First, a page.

Susan Smith has worked as an editor and writer in the technology industry for over 16 years. As an editor she has been responsible for the launch of a number of technology trade publications, both in print and online. Currently, Susan is the Editor of GISCafe and AECCafe, as well as those sites’ … More »
Reality capture for building innovation
January 9th, 2014 by Susan Smith
Josh Lowe, senior innovation advisor and Mike Whaley, president of TURIS Systems,spoke at Autodesk University during the session entitled, “BuildX: Construction Site of the Future.” Lowe and Whaley talked about the scanning revolution, or “reality capture” as it is now called. TURIS develops and implements project-specific Building Innovation Systems that utilize a technology-based modular approach for knowledge management. Laser scanning or reality capture has become more accessible, portable and more applicable.
In numerous aspects of building design and operations, Turis Systems now uses reality capture. The following are some areas in which they are using it:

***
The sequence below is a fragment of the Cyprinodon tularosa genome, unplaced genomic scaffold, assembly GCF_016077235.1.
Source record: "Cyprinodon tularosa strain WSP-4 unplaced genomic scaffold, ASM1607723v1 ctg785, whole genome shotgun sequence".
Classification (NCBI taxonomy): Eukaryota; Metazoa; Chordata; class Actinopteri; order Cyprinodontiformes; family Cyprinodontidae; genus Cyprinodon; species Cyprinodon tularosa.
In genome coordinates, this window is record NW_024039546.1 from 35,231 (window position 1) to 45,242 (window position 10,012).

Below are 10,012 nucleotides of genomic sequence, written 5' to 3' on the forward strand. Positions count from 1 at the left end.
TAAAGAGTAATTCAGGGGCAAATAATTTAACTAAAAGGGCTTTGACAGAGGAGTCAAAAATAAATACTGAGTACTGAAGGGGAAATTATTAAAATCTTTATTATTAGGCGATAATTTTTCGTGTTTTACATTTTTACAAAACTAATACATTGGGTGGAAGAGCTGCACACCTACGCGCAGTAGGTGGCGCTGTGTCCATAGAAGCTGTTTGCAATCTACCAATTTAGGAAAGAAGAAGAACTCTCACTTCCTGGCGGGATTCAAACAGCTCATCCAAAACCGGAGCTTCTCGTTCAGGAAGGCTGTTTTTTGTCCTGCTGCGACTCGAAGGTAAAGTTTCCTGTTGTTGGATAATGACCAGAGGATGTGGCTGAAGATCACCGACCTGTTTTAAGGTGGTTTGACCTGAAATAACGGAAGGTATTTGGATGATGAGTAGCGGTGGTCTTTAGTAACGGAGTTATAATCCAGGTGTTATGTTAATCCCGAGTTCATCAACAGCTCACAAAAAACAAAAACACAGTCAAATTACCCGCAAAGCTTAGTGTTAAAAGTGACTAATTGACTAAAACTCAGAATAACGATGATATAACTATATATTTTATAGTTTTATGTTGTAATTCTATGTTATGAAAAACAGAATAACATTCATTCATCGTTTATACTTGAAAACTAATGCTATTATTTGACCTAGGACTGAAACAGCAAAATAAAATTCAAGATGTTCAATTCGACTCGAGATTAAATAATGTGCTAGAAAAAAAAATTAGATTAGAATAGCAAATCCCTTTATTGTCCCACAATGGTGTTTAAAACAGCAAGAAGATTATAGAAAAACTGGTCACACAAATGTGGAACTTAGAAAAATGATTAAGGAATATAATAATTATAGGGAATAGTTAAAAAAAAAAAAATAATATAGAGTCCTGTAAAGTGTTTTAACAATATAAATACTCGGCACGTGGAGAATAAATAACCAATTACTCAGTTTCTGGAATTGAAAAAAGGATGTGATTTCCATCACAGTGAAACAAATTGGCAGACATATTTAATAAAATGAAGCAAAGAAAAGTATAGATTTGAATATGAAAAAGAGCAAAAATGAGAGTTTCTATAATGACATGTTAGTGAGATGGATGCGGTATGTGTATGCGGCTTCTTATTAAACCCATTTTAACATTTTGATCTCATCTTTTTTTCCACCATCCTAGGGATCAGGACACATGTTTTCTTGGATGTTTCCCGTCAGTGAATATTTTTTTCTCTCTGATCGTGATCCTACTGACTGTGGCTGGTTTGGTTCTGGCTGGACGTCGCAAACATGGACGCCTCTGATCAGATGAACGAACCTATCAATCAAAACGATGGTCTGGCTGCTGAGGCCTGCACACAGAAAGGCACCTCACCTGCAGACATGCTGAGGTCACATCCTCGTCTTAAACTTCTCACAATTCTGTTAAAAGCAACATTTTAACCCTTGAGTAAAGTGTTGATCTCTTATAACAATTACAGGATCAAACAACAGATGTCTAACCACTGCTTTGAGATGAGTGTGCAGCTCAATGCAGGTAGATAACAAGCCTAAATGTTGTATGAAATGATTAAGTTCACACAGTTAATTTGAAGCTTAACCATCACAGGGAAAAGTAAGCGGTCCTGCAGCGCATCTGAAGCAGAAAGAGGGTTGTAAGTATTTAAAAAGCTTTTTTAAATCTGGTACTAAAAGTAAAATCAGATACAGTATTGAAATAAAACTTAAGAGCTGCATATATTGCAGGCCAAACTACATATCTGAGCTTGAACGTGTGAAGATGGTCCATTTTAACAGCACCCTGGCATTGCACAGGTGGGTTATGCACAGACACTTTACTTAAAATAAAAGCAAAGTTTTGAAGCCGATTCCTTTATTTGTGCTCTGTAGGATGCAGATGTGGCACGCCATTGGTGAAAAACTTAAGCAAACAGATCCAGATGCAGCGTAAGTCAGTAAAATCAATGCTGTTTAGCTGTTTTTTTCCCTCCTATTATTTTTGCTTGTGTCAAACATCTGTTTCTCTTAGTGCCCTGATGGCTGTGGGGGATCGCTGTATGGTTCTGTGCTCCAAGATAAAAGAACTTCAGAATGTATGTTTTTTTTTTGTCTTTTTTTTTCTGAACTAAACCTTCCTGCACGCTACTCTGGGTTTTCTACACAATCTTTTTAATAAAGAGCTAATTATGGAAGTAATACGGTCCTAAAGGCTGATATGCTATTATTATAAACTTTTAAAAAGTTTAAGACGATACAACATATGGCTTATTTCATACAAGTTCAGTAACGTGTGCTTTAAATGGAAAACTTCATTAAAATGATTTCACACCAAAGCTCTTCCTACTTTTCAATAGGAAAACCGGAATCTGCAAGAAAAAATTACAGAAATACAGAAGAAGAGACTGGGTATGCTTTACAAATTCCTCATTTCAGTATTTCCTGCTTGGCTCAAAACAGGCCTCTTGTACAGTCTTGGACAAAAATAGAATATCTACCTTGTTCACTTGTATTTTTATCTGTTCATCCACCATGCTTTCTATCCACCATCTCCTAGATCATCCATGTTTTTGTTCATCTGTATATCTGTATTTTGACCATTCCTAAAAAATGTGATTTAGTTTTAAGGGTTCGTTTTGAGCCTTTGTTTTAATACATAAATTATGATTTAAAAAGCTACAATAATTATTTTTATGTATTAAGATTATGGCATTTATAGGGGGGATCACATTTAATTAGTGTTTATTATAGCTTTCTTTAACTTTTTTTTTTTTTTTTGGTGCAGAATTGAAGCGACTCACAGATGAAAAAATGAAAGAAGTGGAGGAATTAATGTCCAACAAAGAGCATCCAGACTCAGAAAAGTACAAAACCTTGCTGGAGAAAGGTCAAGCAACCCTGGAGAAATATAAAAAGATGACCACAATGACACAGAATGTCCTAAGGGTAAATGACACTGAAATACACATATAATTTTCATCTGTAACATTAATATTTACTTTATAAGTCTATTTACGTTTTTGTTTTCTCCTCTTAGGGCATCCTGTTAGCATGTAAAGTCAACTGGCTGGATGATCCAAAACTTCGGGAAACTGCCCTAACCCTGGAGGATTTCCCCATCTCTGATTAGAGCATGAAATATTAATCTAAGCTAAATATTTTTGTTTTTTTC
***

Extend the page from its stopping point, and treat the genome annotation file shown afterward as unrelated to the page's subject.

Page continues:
Site conditions -
Lowe said they can get get instant feedback from the scan for statistical analysis with walls and other buildings parts. They also use scanning to see what is in tolerance and what is not.
“As soon as the ironworkers are done we’re scanning,” he said. “It helps us zone in on where to do QA/QC, and doing analysis before we pour. We can do corrections in real time.”
Whaley said that reality capture is not just laser scanning, but blending multiple pieces of technology and putting that into a method that they can do analysis on. “With precast metal you can laser scan it, so if there is damage then you can show if there is damage – and whether it was delivered with a crack or not.”
Turis takes laser scans at each stage of installment so they can verify how much has been installed.
An example is as follows: inside the plant, Turis needed to install a new assembly line on top of the old one. They scanned the room, worked with the manufactuer of the overhead conveyance system, thereby saving tens of thousands of dollars. They used mashups for 3D thermal energy, and they did “before and after thermal” images with the model.
In closing, Lowe and Whaley commented: “The future is here – it is just not evenly distributed.”
Tags: AEC, architects, architecture, Autodesk, Autodesk University, Autodesk University 2013, building, building design, building information modeling, CAD, construction, engineering, engineers, infrastructure, laser scanning, reality capture
Categories: AEC, architecture, AutoCAD, Autodesk, BIM, building information modeling, Cloud, construction, consumerization, engineering, infrastructure, integrated project delivery, plant design, reality capture, site planning